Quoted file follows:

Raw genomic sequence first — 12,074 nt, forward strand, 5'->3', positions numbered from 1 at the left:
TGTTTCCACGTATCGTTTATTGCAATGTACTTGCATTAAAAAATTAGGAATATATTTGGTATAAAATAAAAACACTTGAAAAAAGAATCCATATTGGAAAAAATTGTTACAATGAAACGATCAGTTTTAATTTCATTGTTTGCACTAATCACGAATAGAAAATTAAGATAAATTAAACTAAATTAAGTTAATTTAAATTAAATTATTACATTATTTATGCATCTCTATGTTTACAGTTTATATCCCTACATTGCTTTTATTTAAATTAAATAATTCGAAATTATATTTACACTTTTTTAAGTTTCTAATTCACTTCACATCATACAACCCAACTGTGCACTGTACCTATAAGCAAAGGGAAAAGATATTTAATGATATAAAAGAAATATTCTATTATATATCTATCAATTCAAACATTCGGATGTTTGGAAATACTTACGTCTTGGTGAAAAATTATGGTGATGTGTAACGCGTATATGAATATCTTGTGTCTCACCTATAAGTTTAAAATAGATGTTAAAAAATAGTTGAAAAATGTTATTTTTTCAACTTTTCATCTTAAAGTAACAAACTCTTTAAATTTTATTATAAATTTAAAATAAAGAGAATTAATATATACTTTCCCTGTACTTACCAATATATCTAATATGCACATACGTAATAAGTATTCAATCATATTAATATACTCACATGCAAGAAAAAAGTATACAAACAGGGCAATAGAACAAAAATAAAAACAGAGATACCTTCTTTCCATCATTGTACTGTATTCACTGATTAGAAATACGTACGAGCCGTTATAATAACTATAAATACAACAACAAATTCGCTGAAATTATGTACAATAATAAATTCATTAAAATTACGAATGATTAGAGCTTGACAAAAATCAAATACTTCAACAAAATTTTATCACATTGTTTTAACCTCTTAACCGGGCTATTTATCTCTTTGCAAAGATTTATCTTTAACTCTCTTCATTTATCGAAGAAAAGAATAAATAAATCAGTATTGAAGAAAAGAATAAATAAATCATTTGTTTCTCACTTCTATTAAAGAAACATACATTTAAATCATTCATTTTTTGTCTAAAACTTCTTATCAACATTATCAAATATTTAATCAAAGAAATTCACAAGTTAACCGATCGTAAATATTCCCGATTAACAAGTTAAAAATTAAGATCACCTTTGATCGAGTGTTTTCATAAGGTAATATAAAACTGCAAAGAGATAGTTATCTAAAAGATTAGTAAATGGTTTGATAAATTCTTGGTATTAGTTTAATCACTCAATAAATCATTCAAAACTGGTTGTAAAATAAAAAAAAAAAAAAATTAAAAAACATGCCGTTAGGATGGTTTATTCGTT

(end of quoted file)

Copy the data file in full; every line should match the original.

Raw genomic sequence first — 12,074 nt, forward strand, 5'->3', positions numbered from 1 at the left:
TGTTTCCACGTATCGTTTATTGCAATGTACTTGCATTAAAAAATTAGGAATATATTTGGTATAAAATAAAAACACTTGAAAAAAGAATCCATATTGGAAAAAATTGTTACAATGAAACGATCAGTTTTAATTTCATTGTTTGCACTAATCACGAATAGAAAATTAAGATAAATTAAACTAAATTAAGTTAATTTAAATTAAATTATTACATTATTTATGCATCTCTATGTTTACAGTTTATATCCCTACATTGCTTTTATTTAAATTAAATAATTCGAAATTATATTTACACTTTTTTAAGTTTCTAATTCACTTCACATCATACAACCCAACTGTGCACTGTACCTATAAGCAAAGGGAAAAGATATTTAATGATATAAAAGAAATATTCTATTATATATCTATCAATTCAAACATTCGGATGTTTGGAAATACTTACGTCTTGGTGAAAAATTATGGTGATGTGTAACGCGTATATGAATATCTTGTGTCTCACCTATAAGTTTAAAATAGATGTTAAAAAATAGTTGAAAAATGTTATTTTTTCAACTTTTCATCTTAAAGTAACAAACTCTTTAAATTTTATTATAAATTTAAAATAAAGAGAATTAATATATACTTTCCCTGTACTTACCAATATATCTAATATGCACATACGTAATAAGTATTCAATCATATTAATATACTCACATGCAAGAAAAAAGTATACAAACAGGGCAATAGAACAAAAATAAAAACAGAGATACCTTCTTTCCATCATTGTACTGTATTCACTGATTAGAAATACGTACGAGCCGTTATAATAACTATAAATACAACAACAAATTCGCTGAAATTATGTACAATAATAAATTCATTAAAATTACGAATGATTAGAGCTTGACAAAAATCAAATACTTCAACAAAATTTTATCACATTGTTTTAACCTCTTAACCGGGCTATTTATCTCTTTGCAAAGATTTATCTTTAACTCTCTTCATTTATCGAAGAAAAGAATAAATAAATCAGTATTGAAGAAAAGAATAAATAAATCATTTGTTTCTCACTTCTATTAAAGAAACATACATTTAAATCATTCATTTTTTGTCTAAAACTTCTTATCAACATTATCAAATATTTAATCAAAGAAATTCACAAGTTAACCGATCGTAAATATTCCCGATTAACAAGTTAAAAATTAAGATCACCTTTGATCGAGTGTTTTCATAAGGTAATATAAAACTGCAAAGAGATAGTTATCTAAAAGATTAGTAAATGGTTTGATAAATTCTTGGTATTAGTTTAATCACTCAATAAATCATTCAAAACTGGTTGTAAAATAAAAAAAAAAAAAAATTAAAAAACATGCCGTTAGGATGGTTTATTCGTT